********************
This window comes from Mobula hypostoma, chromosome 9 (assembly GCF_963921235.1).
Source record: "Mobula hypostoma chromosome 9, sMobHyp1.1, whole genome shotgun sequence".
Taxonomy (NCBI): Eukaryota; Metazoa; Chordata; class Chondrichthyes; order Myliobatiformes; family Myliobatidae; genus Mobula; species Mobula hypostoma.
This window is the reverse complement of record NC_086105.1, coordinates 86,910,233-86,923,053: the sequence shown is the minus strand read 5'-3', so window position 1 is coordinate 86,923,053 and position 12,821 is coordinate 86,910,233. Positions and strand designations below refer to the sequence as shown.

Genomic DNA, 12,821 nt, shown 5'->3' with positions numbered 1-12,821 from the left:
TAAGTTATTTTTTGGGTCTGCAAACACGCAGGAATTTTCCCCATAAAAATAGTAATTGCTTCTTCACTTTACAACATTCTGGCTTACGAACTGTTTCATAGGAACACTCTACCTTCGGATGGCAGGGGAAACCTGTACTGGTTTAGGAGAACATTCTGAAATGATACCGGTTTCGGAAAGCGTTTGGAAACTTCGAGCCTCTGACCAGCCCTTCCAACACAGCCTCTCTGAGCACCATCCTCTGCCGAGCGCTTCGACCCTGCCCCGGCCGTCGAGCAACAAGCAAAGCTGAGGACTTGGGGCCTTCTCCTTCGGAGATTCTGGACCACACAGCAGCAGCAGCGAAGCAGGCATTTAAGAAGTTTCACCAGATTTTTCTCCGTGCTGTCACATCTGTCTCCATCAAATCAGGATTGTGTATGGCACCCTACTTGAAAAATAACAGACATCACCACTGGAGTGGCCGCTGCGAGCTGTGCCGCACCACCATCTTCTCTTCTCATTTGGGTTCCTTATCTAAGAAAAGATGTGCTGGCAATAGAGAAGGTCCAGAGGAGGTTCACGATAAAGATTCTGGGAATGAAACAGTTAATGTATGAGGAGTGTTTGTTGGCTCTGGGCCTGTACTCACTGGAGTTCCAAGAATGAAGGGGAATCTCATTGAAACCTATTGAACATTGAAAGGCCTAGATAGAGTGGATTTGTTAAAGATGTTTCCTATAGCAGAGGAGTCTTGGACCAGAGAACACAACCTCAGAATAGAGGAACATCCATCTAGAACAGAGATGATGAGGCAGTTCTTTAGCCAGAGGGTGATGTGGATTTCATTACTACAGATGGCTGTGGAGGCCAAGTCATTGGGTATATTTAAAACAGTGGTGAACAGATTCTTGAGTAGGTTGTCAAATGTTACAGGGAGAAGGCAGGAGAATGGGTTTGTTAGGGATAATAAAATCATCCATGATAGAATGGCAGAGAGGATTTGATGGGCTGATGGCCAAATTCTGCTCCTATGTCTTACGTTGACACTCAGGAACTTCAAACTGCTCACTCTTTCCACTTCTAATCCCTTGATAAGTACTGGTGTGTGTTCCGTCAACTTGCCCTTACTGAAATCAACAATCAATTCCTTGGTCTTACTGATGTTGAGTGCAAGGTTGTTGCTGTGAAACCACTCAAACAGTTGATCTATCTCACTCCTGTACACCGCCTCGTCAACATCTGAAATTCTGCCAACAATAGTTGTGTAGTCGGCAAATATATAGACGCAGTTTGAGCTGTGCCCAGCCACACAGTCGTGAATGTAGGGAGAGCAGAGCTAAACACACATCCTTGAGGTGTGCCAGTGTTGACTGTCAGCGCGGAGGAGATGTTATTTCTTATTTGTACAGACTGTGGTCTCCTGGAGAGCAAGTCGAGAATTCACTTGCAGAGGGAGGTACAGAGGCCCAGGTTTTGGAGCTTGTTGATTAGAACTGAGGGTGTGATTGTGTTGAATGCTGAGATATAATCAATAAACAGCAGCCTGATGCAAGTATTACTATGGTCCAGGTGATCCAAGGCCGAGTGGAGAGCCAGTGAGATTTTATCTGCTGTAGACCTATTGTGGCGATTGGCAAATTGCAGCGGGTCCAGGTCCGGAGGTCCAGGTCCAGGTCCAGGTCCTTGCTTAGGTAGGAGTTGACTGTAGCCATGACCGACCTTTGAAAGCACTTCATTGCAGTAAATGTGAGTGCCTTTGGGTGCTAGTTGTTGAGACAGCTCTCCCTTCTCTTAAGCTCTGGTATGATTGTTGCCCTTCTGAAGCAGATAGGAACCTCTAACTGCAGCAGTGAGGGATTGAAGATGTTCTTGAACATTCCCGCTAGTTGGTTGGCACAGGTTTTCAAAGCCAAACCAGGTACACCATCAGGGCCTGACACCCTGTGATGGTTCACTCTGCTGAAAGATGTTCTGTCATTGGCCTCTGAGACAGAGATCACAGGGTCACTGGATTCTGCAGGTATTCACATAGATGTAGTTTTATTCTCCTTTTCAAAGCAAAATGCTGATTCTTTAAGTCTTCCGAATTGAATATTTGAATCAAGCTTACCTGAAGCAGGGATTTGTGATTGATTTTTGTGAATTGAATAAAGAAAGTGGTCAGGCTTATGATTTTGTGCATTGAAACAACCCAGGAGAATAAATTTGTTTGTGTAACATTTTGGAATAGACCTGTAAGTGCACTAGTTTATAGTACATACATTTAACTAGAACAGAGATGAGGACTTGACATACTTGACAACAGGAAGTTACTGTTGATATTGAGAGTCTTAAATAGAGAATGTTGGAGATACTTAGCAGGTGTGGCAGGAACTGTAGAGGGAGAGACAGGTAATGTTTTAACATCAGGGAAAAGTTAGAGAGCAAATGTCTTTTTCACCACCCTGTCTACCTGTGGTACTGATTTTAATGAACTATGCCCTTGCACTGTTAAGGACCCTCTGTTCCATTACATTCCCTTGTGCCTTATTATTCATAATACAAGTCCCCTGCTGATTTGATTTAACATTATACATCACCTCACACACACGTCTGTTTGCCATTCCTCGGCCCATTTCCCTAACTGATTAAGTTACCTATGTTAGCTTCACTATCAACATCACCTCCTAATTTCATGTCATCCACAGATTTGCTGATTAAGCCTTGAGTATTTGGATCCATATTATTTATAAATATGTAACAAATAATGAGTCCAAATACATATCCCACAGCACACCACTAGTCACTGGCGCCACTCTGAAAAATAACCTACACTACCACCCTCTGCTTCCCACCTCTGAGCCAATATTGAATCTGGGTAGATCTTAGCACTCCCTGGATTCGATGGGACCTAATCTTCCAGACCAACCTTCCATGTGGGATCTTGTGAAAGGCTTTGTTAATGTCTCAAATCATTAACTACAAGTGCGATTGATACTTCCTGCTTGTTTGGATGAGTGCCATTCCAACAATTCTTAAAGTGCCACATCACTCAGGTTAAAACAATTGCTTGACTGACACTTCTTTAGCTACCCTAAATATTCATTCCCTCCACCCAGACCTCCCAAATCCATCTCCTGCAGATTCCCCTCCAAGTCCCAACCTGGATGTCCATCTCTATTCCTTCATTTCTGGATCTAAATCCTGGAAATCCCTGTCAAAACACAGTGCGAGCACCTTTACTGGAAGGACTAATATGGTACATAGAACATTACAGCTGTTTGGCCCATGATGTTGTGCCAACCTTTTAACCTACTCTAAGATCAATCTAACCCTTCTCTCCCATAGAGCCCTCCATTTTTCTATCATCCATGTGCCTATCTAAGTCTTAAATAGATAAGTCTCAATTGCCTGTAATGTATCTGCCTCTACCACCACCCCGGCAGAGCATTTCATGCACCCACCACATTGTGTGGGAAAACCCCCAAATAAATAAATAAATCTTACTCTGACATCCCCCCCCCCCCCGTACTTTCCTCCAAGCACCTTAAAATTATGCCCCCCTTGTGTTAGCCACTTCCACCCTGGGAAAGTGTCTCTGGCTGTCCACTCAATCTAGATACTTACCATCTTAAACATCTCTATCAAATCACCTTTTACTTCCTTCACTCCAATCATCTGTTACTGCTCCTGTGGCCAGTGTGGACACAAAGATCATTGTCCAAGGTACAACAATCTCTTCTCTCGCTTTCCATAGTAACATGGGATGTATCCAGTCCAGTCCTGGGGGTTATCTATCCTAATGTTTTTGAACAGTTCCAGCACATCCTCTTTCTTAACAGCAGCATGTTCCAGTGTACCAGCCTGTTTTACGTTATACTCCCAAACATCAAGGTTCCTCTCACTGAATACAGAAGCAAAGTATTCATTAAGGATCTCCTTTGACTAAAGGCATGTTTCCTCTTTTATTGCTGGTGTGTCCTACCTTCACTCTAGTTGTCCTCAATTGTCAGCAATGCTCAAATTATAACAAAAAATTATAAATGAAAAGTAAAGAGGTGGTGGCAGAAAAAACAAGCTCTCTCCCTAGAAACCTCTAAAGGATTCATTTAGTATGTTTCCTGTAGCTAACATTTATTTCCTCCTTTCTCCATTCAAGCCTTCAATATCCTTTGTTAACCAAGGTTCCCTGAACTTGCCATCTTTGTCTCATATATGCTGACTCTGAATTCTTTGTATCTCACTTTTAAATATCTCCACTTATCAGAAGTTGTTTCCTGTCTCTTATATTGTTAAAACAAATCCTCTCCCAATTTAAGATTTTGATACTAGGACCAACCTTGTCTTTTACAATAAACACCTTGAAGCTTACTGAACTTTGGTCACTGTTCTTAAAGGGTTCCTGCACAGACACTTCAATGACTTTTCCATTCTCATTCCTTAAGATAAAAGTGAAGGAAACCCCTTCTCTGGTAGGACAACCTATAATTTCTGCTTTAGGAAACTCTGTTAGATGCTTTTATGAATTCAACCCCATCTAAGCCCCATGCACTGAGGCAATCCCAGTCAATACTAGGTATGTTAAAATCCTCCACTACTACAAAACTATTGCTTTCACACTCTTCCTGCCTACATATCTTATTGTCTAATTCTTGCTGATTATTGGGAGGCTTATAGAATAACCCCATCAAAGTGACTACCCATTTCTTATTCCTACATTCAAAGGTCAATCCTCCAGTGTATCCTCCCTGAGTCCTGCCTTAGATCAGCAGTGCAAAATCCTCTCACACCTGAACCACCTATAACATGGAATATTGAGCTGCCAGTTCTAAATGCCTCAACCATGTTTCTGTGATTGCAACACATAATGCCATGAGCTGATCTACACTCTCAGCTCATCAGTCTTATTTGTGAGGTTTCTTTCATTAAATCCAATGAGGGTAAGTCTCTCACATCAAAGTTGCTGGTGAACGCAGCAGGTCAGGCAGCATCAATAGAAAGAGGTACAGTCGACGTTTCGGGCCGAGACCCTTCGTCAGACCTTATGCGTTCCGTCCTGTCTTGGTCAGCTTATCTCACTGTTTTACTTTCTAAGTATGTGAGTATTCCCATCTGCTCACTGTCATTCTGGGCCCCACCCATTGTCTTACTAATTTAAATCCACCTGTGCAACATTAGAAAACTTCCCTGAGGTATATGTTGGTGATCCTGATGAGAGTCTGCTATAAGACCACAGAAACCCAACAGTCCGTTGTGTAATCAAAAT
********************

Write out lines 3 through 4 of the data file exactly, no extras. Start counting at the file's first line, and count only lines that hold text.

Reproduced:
Taxonomy (NCBI): Eukaryota; Metazoa; Chordata; class Chondrichthyes; order Myliobatiformes; family Myliobatidae; genus Mobula; species Mobula hypostoma.
This window is the reverse complement of record NC_086105.1, coordinates 86,910,233-86,923,053: the sequence shown is the minus strand read 5'-3', so window position 1 is coordinate 86,923,053 and position 12,821 is coordinate 86,910,233. Positions and strand designations below refer to the sequence as shown.